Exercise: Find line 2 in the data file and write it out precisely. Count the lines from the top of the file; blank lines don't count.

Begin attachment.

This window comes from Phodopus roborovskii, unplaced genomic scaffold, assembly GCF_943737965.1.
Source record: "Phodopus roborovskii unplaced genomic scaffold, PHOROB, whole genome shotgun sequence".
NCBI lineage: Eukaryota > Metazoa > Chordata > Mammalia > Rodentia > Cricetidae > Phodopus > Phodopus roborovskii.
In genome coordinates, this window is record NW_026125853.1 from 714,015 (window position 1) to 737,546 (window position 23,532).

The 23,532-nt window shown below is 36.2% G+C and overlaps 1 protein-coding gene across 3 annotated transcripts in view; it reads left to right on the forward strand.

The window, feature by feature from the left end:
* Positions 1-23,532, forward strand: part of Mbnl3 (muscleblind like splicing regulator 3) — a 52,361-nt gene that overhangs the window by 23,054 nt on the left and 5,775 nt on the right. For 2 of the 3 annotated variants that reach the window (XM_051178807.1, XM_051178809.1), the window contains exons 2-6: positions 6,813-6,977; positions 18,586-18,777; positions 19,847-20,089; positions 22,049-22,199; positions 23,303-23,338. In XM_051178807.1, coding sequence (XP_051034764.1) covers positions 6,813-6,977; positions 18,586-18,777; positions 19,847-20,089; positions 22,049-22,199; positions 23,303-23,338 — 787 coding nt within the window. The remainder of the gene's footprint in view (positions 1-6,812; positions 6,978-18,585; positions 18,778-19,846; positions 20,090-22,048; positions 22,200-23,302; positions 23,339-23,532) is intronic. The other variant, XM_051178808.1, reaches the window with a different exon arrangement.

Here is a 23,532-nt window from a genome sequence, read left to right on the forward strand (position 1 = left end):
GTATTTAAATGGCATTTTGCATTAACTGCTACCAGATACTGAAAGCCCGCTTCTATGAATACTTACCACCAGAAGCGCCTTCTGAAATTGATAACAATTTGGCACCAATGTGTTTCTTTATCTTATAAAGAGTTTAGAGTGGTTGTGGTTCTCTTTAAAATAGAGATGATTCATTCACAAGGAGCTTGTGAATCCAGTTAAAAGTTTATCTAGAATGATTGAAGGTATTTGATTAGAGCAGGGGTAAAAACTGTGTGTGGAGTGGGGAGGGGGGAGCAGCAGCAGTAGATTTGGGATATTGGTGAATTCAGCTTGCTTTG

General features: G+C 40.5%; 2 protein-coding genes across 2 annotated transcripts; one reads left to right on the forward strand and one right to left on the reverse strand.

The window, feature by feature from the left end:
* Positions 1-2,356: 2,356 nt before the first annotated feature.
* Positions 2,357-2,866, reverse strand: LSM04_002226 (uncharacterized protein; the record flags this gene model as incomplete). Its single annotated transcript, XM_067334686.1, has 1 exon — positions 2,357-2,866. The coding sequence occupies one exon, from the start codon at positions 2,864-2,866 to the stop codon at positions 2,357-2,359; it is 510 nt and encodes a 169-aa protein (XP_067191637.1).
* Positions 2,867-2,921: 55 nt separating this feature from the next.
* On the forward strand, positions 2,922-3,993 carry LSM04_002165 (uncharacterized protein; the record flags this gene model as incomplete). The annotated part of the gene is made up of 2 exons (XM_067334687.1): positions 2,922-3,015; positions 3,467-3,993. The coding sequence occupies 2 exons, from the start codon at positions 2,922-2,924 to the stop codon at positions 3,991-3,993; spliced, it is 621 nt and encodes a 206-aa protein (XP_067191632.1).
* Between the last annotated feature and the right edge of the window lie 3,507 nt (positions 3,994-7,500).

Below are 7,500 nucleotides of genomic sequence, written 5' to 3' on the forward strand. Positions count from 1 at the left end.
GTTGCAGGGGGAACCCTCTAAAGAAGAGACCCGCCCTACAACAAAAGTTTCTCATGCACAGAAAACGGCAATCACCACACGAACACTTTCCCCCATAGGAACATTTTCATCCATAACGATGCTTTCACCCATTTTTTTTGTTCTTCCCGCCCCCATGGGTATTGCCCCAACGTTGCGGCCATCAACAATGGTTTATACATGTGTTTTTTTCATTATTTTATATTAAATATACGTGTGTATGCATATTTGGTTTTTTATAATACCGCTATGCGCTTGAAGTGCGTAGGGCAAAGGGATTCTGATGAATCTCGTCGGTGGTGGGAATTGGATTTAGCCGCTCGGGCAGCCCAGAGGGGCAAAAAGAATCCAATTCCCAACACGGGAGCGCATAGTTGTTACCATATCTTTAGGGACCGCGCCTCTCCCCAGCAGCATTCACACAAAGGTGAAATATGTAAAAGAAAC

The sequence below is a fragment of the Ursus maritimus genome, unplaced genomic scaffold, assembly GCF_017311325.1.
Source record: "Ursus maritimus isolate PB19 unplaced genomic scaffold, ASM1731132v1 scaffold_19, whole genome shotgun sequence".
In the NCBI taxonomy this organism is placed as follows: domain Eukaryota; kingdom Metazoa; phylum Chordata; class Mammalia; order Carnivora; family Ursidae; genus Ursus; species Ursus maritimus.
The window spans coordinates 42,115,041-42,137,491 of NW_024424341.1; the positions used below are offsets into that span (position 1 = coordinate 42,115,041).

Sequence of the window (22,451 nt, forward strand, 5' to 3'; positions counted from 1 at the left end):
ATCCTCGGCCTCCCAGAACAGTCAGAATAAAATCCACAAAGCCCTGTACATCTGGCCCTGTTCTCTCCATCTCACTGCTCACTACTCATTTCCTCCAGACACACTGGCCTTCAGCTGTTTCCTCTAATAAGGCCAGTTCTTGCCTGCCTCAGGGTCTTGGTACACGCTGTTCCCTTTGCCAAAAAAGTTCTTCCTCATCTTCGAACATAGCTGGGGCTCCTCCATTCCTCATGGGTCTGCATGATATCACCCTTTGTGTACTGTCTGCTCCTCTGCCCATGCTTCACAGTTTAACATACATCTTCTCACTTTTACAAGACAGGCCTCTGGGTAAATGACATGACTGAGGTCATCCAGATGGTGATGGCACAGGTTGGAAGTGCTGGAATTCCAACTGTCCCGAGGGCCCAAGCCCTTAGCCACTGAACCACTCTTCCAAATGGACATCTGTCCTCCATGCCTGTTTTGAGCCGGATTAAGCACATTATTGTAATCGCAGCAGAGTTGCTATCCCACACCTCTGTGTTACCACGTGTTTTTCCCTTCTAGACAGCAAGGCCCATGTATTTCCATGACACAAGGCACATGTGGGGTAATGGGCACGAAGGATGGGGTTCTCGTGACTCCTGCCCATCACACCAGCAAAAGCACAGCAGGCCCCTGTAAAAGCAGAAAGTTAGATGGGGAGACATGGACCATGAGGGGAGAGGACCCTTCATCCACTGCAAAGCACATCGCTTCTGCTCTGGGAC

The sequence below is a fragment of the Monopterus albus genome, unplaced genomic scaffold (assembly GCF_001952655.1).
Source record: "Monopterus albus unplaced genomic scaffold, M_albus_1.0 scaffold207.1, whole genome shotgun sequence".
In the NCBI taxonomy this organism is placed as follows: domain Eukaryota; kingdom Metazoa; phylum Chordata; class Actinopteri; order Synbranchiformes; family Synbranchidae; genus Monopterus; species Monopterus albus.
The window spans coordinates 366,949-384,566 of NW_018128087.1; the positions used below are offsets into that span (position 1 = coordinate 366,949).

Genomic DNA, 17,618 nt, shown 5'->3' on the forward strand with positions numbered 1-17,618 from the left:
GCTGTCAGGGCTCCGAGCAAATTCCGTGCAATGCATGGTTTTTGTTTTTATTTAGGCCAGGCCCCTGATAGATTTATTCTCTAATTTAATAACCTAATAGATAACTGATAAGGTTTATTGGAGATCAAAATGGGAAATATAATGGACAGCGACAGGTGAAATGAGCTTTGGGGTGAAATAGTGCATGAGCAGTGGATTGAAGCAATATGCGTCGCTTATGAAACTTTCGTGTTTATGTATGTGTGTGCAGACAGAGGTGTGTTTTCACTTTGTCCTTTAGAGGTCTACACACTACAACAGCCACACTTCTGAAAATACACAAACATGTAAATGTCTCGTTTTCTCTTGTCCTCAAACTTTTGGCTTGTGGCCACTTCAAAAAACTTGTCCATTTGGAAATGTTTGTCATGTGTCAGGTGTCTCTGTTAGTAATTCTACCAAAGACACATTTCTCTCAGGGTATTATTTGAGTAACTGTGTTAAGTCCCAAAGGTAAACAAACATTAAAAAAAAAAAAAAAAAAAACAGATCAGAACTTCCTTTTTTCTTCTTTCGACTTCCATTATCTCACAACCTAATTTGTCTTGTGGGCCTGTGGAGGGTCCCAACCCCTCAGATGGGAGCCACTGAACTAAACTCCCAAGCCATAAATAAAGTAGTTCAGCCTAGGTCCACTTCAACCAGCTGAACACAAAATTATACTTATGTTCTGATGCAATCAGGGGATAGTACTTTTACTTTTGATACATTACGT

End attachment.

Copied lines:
Source record: "Phodopus roborovskii unplaced genomic scaffold, PHOROB, whole genome shotgun sequence".